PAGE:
Didn't make it to Cannes this year? Perhaps you did but it was all a blur? No problem, Campaign has its subscribers covered. We've wrapped the best (and worst) of Cannes in one package as a handy reference or resource. Enjoy!
A shorter, smaller, festival
This year’s restructured Cannes Lions International Festival of Creativity started off with the news that entries this year (32,372) dropped by a fifth from last year (41,170). Organisers ascribed this partly to Publicis Groupe's temporary withdrawal from all awards show for a year to focus on its AI-powered platform Marcel, as well as changes made to the Lions awards programme.
"Last year we made the decision to press the reset button,” said Philip Thomas, the chief executive of Ascential Events and chairman-elect of Cannes Lions. "We did it knowing that this would mean a smaller volume of entries, but it was the right decision for the long term."
Following the Publicis’ bombshell, Cannes Lions restructured, trimming the Festival back to five days and reducing the number of subcategories by more than 120. It also closed three Lions—Cyber, Integrated and Promo & Activation—and added new ones in Creative Ecommerce, Social & Influencer and The Sustainable Development Goals. Hear about the challenges some jurors in these new categories shared with Campaign.
The Lions: Asia-Pacific's performance
So what was the upshot of these changes on Asia-Pacific's award count? Let's start with the good news. Asia generated the standout piece of work in this year's Cannes Lions festival: 'Palau pledge' by Host/Havas Sydney.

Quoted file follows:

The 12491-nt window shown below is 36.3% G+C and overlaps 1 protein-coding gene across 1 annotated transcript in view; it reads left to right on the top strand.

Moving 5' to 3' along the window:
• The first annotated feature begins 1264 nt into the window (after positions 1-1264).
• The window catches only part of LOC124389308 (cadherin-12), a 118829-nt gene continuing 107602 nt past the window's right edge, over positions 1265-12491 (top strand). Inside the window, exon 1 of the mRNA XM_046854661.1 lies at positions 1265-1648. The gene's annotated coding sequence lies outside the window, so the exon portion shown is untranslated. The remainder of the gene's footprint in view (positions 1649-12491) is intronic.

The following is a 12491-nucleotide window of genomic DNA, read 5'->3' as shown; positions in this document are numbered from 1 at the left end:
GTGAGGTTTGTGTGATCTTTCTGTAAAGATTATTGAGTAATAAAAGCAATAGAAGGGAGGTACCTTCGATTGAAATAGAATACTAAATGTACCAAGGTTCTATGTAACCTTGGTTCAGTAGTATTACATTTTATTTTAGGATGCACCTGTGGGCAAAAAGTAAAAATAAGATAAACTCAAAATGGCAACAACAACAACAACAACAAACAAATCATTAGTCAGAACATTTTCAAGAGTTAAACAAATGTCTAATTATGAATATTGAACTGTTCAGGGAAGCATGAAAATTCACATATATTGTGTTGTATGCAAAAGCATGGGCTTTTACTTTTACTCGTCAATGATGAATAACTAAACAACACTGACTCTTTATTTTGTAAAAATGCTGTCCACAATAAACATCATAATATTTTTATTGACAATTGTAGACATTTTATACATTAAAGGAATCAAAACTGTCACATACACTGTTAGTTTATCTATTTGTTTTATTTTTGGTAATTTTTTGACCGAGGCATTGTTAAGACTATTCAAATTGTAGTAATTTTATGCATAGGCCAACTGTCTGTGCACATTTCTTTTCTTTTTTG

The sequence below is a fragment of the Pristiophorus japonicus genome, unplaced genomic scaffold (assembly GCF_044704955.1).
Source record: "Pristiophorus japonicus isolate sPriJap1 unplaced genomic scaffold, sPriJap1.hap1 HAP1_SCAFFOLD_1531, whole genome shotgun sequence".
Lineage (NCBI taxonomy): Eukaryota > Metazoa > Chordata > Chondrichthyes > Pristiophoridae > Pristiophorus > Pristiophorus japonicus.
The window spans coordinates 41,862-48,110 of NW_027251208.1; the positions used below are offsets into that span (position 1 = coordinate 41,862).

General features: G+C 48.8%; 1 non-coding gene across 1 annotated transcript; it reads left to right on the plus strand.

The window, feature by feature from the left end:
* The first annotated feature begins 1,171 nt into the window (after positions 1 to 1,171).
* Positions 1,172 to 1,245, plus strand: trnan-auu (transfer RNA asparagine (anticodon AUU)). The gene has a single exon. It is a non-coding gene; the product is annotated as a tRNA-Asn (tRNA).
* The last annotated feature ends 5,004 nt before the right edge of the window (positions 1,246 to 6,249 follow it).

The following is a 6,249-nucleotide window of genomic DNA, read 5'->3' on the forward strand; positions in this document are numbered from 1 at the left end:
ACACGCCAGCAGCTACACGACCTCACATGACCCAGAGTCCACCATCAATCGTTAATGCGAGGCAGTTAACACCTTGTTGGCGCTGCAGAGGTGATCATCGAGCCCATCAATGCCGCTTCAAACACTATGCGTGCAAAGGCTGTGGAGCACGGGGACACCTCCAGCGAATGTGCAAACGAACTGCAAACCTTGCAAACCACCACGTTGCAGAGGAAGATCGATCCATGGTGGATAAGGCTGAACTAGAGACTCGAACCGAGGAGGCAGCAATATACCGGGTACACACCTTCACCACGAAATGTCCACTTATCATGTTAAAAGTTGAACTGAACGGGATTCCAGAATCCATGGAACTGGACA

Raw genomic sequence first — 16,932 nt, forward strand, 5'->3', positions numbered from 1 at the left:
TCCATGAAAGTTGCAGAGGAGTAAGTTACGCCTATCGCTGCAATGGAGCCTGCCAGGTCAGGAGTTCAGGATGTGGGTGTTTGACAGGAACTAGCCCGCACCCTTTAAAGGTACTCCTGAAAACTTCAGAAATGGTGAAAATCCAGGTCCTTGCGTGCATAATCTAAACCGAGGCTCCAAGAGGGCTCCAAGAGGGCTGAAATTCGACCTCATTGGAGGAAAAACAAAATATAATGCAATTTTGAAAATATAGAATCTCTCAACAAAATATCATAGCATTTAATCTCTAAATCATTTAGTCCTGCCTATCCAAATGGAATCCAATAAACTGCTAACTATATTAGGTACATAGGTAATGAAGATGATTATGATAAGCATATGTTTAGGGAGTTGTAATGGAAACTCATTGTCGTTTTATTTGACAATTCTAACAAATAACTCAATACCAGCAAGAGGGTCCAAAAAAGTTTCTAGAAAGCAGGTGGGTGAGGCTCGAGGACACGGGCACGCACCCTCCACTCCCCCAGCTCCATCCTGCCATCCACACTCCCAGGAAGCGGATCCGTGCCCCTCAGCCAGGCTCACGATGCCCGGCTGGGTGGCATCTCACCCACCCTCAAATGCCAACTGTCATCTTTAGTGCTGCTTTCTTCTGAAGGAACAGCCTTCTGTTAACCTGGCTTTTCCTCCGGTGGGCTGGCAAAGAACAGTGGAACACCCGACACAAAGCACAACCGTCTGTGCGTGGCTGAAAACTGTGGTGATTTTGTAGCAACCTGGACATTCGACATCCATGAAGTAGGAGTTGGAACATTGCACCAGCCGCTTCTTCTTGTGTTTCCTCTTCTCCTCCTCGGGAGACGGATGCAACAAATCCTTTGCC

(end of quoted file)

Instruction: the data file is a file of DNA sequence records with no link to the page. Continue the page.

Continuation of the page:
The most-mentioned favourite when Campaign Asia-Pacific asked the industry for predictions in advance of Cannes Lions, the work came through with three Grand Prix awards—including the festival's top nod, the Titanium Grand Prix.
Unfortunately, the shining success of that campaign, which turned the island nation's passport stamps into signed promises to protect its environment, wasn't indicative of a particularly strong APAC performance overall. In fact, APAC's metal tally dropped by 40% from a year earlier, from 293 in 2017 to 174 this year.
Is this reduced haul a damning indictment of the region’s creative output? A reason to rethink the judging process? A natural consequence of the removal of 120 sub-categories and a rules change that capped the number of categories each piece of work could be entered in?
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Australia (56 awards), India (21) and Japan (21) each collected about half the number of awards they did in 2017. So perhaps a falling tide brought down all boats? Not so fast. Ample evidence argues against that hypothesis. For example, the US and UK also saw their totals fall, but only by 23% and 16%, respectively. Brazil stayed flat (two more awards than last year). Germany increased its haul by 47%. Closer to home, Thailand (21) and Hong Kong (9) both won three more awards this year than they did last year.